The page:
As is evident from Table 3, warning receipt is also analyzed by seven selected variables. The table shows that middle and older-aged respondents, female, employed, and higher educated respondents were less likely to have been aware of the tornado warning than respondents of younger ages, male, unemployed, and less educated. The table further suggests that married and higher income respondents were more likely to be aware of the warning than unmarried, widowed, or divorced respondents, and those who earned less than $40,000 per year. But none of these differences is statistically significant (Table 3). The racial difference is the only one that becomes highly significant.

    With the exception of two communities (Jackson and Neely Station) in Tennessee, other tornado-impacted communities selected in this study are primarily inhabited by caucasian Americans. In Jackson, the downtown area was hardest hit by the tornados. In addition to businesses, residential areas close to downtown were also devastated by the tornados. Most people that live in these areas are African-American. Most of the residents of Neely Station are also African-American. Two points must be mentioned in terms of racial difference found in this study with respect to access to tornado warnings. First, the racial difference may be inflated because of the timing of the issuance of tornado warnings. Second, the observed racial difference may seem inconsistent with the income variable. Most of the African-American respondents were poor and still income difference did appear as statistically significant. Two factors might explain this situation. Most of the communities selected in this study tended to be poorer and nearly 40% of the respondents were retired, students, disabled, or unemployed. They earn much less than the employed respondents. Thus, it was challenging to find a significant difference between household income and access to tornado warnings.


    The purpose of this study was to examine how well tornado warnings worked on May 4, 2003, in tornado-affected communities of Kansas, Missouri, and Tennessee. Special attempts were made to investigate whether warnings differed by selected characteristics of the impacted communities and tornado survivors. Face-to-face interviews were conducted to collect relevant information from the respondents. This survey revealed that most respondents experienced damage from the tornado. This damage ranged widely from minor to severe. Similarly, the vast majority of respondents did receive a tornado warning (in some form) before the tornado actually hit their community. Although they received warnings from various sources, the most common source was sirens followed by television.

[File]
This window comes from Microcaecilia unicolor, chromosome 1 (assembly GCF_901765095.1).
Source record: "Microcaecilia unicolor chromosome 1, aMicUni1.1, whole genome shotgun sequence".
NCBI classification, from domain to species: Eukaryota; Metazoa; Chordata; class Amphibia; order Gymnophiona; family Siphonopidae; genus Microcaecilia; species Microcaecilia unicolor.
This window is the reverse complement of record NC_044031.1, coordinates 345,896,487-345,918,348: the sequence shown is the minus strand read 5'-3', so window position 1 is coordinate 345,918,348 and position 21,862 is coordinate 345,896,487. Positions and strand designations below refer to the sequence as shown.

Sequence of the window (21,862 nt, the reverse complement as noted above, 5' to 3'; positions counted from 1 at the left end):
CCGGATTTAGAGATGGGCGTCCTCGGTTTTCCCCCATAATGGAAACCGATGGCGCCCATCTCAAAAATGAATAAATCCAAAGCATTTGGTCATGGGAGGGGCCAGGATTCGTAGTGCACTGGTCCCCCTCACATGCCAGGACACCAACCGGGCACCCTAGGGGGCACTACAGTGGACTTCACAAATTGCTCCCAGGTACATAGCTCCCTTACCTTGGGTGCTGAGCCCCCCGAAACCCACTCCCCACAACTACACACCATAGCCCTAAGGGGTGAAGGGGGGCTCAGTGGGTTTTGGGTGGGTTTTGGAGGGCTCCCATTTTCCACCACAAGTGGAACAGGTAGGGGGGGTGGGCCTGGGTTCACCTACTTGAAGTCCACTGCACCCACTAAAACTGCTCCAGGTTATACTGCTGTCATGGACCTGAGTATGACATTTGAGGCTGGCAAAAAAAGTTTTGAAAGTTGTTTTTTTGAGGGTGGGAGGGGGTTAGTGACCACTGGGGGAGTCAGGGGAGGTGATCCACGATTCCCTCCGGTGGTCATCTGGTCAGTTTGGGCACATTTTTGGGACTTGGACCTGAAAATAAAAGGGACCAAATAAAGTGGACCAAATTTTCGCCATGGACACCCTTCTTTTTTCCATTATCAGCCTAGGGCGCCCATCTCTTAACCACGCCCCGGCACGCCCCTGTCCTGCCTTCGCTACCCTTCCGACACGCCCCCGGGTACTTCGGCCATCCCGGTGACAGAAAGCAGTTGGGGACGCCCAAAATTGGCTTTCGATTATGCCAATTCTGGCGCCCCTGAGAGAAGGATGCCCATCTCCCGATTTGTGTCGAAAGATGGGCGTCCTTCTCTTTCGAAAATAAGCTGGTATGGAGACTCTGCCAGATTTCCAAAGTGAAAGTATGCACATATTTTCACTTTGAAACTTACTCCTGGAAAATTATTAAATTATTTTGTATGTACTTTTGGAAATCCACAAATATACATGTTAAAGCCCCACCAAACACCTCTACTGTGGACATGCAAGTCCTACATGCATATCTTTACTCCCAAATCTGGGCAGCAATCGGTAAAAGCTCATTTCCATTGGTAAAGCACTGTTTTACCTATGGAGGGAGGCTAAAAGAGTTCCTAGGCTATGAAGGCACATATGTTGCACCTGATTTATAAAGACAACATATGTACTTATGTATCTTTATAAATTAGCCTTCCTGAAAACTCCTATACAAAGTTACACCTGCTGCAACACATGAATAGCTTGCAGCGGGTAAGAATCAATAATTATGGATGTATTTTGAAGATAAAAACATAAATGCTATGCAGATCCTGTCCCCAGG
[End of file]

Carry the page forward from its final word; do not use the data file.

Almost all respondents who received warnings took shelter immediately. Warning awareness did increase shelter-seeking behavior which further strengthens the point that warning must be disseminated effectively. It appears that in the future respondents will be more likely to heed the warning and take cover. Warning lead-time ranged from 10-20 minutes in most communities. The respondents were generally satisfied with the warning systems. Among 10 variables considered, only three (rural versus urban residence, timing of issuance of tornado warnings, and race) appeared to be statistically significant determinants of access to tornado warnings.

    Despite respondent satisfaction with the warning systems, there is a need for additional siren coverage for some communities, such as in the Badger Road area in southeast Kansas near Galena and in the Smithville, Missouri. As noted, Neely Station in Tennessee also has no siren system. This community needs to have a siren warning system installed. Residents of some communities such as Jackson, Tennessee, did not have basements. Therefore, it is necessary to have community shelters in these communities. This study further observed that respondents who experienced tornados at night did not receive warnings because they were asleep. It may be beneficial to educate residents on the use of NOAA weather radios. Such radios can warn people even when they are asleep and also when the electricity goes off due to severe storms. In the latter situation, television sets will be ineffective in disseminating actual tornado warnings. Only four respondents received warnings from weather radios. Although this study was not designed to examine performance of insurance companies, respondents and residents of tornado-impacted communities complained that insurance companies were not providing the services they were supposed to provide immediately after the disaster. This could be a topic for future disaster studies.


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    Tobin, G.A., and B.E. Montz. 1997. Natural Hazards: Explanation and Integration. New York: Guilford Press.

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    November 2003